By Nelson Manneh
The Presidential Taskforce on Acute Kidney Injury (AKI) has recommended government to appoint a legal officer who would provide guidance and advice to the Medicines Control Agency (MCA).
The report also recommended that the Office of the Secretary-General review and address the issue of registered and licensed pharmacists who are currently employed by the Government, while doubling as supervising pharmacists for private companies.
“The Government of The Gambia through the Ministry of Justice should forthwith explore the possibility of instituting legal action against Atlantic Pharmaceuticals, Maiden Pharmaceuticals, and the Government of India, to seek redress on behalf of the families of the victims of the AKI outbreak,” the report recommended.
On the 26 of July 2022, the Epidemiology and Disease Control Unit (EDC) received a report from Professor Muoneke Uzoamaka Vivian, a Paediatric Nephrologist at the Edward Francis Small Teaching Hospital (EFSTH) through the Director of Health Services at the Ministry of Health. The report indicated a sudden increase in the number of AKI cases among children between the ages of two months to five years old after some patients were referred to EFSTH after initially being admitted and attended to at Bundung Maternity Hospital, Brikama District Hospital and Kanifing General Hospital respectively. The referrals were necessary as AKI was not defined and cases, together with mortality rates, were rapidly increasing.
After careful evaluation of all cases referred to the EFSTH, it reports, a case definition was developed and the hospital continued to receive additional patients and research on the matter which was conducted in tandem. The index case was traced to 26 July 2022, and by the 2nd of November 2022, 83 cases of AKI had been reported with 70 deaths confirmed (Crude Fatality Rate 85%). About 72% of the children were under the age of two years old.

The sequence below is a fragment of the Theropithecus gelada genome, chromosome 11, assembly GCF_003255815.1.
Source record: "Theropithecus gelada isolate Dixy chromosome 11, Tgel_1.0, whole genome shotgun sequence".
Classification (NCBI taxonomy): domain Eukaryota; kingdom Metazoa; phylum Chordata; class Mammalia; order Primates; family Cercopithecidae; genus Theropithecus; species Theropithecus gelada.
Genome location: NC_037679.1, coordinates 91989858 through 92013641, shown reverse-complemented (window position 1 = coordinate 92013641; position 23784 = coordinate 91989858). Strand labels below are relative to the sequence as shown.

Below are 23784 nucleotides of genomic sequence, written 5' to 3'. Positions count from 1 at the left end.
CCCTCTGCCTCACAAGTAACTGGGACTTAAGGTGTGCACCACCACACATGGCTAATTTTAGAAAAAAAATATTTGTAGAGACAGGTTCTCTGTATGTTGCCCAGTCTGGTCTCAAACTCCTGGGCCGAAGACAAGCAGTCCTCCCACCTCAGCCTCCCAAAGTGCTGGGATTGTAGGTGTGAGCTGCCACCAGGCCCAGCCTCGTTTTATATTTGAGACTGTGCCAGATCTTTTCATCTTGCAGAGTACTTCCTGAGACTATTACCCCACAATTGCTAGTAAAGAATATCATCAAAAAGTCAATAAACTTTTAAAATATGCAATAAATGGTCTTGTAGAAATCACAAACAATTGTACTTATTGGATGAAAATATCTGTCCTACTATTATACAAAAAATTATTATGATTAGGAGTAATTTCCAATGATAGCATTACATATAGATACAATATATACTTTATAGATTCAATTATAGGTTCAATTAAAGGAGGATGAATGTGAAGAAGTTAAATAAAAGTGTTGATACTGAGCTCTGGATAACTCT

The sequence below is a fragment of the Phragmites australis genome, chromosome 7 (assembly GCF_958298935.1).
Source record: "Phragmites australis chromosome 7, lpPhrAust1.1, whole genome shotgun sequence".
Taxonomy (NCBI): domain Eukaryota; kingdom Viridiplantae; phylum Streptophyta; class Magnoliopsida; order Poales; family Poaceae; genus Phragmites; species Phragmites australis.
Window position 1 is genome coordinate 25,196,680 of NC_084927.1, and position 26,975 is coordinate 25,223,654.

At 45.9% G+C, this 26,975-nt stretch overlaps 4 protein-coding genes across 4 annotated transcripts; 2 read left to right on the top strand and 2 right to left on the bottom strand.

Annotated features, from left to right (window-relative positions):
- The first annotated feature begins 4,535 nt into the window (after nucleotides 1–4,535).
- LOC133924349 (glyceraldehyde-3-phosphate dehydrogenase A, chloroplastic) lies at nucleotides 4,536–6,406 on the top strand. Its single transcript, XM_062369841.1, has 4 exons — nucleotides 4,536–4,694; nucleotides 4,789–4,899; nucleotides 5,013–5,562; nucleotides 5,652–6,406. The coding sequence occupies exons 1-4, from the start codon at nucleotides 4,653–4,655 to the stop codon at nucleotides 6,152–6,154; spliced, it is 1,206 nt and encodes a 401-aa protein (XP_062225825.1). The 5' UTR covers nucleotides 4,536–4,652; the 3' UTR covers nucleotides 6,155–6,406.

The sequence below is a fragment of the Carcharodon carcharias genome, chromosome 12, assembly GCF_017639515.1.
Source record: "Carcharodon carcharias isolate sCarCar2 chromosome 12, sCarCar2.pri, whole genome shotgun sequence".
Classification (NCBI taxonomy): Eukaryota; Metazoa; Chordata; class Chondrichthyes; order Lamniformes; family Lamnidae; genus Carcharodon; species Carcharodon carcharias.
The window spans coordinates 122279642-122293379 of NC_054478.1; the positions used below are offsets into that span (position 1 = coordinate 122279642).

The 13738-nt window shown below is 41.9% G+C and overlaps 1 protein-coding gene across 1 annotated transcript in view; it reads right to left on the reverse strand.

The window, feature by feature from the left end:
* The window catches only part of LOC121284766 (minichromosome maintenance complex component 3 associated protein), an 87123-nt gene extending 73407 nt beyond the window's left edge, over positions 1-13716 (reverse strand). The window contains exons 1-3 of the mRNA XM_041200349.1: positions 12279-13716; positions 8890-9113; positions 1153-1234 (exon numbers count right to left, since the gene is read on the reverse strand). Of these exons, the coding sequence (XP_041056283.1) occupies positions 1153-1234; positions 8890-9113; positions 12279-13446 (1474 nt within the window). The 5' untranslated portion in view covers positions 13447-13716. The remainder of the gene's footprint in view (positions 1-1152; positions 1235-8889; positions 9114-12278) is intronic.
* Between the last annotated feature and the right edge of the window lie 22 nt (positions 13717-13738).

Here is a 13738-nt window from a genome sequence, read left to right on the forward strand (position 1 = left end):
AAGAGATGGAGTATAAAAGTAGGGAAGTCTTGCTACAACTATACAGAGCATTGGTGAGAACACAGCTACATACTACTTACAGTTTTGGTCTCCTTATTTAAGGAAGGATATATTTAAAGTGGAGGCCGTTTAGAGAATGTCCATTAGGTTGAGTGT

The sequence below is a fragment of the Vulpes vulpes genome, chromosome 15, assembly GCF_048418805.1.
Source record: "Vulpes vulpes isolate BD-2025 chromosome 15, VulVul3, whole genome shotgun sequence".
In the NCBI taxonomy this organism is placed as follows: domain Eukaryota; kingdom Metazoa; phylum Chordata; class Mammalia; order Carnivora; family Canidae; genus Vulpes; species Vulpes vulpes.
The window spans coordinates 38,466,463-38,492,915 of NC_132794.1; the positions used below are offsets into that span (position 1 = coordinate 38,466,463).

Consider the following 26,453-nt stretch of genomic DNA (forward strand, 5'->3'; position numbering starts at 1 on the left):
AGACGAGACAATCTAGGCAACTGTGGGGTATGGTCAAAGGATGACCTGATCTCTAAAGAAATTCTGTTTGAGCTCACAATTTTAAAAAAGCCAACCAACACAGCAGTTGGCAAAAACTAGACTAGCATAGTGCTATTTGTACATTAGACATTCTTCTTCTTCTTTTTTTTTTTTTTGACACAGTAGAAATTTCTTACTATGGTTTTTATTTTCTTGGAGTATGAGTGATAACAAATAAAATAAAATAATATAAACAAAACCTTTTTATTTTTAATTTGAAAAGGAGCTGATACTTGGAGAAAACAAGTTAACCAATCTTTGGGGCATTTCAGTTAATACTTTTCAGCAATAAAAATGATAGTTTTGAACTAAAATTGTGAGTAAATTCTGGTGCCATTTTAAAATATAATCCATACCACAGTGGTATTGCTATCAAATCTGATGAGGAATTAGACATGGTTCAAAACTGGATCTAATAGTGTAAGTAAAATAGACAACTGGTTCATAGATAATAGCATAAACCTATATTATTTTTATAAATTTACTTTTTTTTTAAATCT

Out of the country’s seven health regions, cases contaminated from six in which only the North Bank East Region recorded 0 cases. Clinical features among cases include fever (81% of cases), vomiting (61% of cases), diarrhea (51% of cases), and cough (10% of cases). The average duration of illness was nine days with an overall range of 5 – 18 days. The AKI report outlined that on 26 December 2014, the President alongside the National Assembly enacted an Act to regulate the quality and safety of medicines and related products and for connected matters herein referred to as The Medicines and Related Products Act, 2014.
“Section 3, Part ll of the aforementioned Act creates the Medicines Control Agency’ which shall be a body corporate with perpetual succession and may sue and be sued in its corporate name; and pursuant to Section 4 of the said Act, the agency shall be the regulatory body for all medicines related product,” the Taskforce report stated.
The report added that a Governing Board was created under the Act, to ensure the proper and effective performance of the Agency.
AKI refers to an abrupt decrease in the kidney’s ability to function, and the condition is one that manifests rapidly and usually worsens within a few hours or days. AKI causes a build-up of waste production in the blood and makes it hard for the kidneys to keep the right balance of fluid in the body. Standard symptoms include oliguria or anuria, enema, confusion, nausea, diarrhea, shortness of breath, chest pain, and fever.